XXIX - (Faults of People arise from Princes)
XLIII - (Men born in a province observe for all time the same customs)
From Greek hero to Islamic prophet: the long literary journey of Alexander the Great
Tuesday 15 October 2013
University of Sydney
The figure of Alexander the Great has traversed more than twenty centuries of literary history. Throughout this time, two distinct visions are dominant. On the one hand, he was a valiant hero, the just and wise king, a messiah; on the other hand, there was the ferocious warrior, the insatiable dominator, and challenger of divine power. This duality was explored by a multitude of authors across genres, from classical historiography to rabbinical traditions, from Christian apocalyptic literature to Islamic stories of the prophets and European courtly romances. It invited a constantly revised reflection on sovereignty: the qualities of a prince, the nature of universal rule, and the abuse of power.
But he was not just a ruler, Alexander was also the ‘king explorer’, whose power and political projects were based above all on a detailed cosmographical knowledge. While Alexander consistently represented a model for Roman and Byzantine emperors as well as for Arab caliphs and Persian princes, and later European kings and Turkish governors, Alexander narratives were filled with fragments of geographical, ethnographical, political, and technological knowledge, updated across the centuries and myriad languages, so that every Alexander romance could become the occasion for a cosmographical survey of the world.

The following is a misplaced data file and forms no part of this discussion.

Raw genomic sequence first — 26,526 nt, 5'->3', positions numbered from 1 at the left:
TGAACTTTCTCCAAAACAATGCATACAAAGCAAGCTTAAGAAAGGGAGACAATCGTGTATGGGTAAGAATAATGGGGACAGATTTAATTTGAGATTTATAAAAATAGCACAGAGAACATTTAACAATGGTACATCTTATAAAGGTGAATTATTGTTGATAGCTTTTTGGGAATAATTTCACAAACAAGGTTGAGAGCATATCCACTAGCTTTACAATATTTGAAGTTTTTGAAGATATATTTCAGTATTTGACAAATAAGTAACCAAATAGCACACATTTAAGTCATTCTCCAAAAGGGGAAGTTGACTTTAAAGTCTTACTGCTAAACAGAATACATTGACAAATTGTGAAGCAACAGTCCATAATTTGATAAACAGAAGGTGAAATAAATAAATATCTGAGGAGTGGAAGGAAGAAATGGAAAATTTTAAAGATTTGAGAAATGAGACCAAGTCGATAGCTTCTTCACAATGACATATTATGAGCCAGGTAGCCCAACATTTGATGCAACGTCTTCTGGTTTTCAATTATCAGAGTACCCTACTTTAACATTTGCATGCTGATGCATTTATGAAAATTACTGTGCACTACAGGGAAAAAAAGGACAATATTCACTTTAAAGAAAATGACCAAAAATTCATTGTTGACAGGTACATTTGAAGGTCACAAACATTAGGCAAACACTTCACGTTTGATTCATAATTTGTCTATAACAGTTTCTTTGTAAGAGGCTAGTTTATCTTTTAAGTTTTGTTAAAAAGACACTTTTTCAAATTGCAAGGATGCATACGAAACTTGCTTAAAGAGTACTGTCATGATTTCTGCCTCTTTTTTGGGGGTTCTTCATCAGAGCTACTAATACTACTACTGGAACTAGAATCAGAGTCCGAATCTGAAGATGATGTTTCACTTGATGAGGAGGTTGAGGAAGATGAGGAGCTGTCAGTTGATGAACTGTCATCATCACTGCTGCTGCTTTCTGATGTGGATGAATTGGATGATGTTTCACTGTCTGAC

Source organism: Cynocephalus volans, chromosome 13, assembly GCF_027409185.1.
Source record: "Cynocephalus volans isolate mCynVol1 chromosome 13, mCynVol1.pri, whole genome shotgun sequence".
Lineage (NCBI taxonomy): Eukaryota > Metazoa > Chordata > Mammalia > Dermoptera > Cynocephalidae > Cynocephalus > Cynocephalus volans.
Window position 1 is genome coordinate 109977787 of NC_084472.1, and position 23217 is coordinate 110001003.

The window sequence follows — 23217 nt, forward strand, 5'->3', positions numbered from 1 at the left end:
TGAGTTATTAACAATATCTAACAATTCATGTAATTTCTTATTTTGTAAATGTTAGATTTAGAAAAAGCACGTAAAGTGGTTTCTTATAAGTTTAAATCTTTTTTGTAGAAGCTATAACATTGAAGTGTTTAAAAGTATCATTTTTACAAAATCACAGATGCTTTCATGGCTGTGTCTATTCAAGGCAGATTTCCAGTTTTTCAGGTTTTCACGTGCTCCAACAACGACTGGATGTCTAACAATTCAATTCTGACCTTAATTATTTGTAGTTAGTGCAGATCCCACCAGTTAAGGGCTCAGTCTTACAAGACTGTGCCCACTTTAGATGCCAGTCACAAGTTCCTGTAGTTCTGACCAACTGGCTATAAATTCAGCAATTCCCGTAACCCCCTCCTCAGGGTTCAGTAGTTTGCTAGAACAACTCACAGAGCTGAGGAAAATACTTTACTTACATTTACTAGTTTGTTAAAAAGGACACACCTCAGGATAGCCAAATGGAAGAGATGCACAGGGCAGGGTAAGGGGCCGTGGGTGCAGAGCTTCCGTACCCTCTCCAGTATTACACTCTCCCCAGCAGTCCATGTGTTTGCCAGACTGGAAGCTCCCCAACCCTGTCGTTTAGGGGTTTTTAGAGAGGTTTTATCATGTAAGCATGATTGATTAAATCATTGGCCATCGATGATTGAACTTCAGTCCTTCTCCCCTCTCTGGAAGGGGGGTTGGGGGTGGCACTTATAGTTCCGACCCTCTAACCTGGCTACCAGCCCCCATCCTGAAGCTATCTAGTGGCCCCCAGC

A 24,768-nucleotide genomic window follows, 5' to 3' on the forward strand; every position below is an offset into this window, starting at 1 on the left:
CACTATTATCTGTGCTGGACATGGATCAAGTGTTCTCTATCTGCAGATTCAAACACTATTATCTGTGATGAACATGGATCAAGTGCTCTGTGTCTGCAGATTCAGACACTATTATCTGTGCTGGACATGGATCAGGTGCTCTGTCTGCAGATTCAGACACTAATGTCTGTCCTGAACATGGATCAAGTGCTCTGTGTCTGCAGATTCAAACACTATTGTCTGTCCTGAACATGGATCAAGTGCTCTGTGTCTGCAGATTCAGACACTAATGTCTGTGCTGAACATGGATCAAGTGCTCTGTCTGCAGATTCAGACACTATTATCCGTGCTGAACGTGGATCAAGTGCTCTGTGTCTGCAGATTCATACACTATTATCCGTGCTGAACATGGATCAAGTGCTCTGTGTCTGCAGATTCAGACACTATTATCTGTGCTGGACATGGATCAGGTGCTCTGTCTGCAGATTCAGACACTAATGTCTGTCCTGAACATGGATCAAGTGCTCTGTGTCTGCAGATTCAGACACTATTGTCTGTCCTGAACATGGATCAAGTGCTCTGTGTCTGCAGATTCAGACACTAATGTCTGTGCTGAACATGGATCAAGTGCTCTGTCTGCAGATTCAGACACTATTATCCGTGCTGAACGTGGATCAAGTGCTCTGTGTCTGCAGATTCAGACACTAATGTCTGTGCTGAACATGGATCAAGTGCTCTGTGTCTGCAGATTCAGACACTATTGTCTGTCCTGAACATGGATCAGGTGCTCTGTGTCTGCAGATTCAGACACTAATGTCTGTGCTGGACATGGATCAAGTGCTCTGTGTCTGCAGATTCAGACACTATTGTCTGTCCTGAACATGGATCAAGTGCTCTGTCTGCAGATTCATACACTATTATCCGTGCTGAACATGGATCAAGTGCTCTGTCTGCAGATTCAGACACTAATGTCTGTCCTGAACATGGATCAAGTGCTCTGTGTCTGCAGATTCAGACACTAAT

This paper will follow these two main strands in reading Alexander’s astonishing success as a literary character, and, with a particular focus on the textual traditions that emerged in the Asian regions, will try to outline the role of Alexander literature as a symbolic conveyer of ancient wisdom and knowledge into the modern world.
Mario Casari studied Persian and Arabic languages in Italy and the
Middle East, and obtained his PhD in Iranian Studies at the ‘Istituto
Universitario Orientale’, Naples. He is Lecturer in Arabic Language and Literature and in Persian Language and Literature at the Italian Institute of Oriental Studies, ‘Sapienza’ University of Rome. His research deals with cultural relations between Europe and the Islamic world from late antiquity to the modern age. In 2011 he was awarded the Al-Farabi-UNESCO prize for his book Alessandro e Utopia nei romanzi persiani medievali (1999).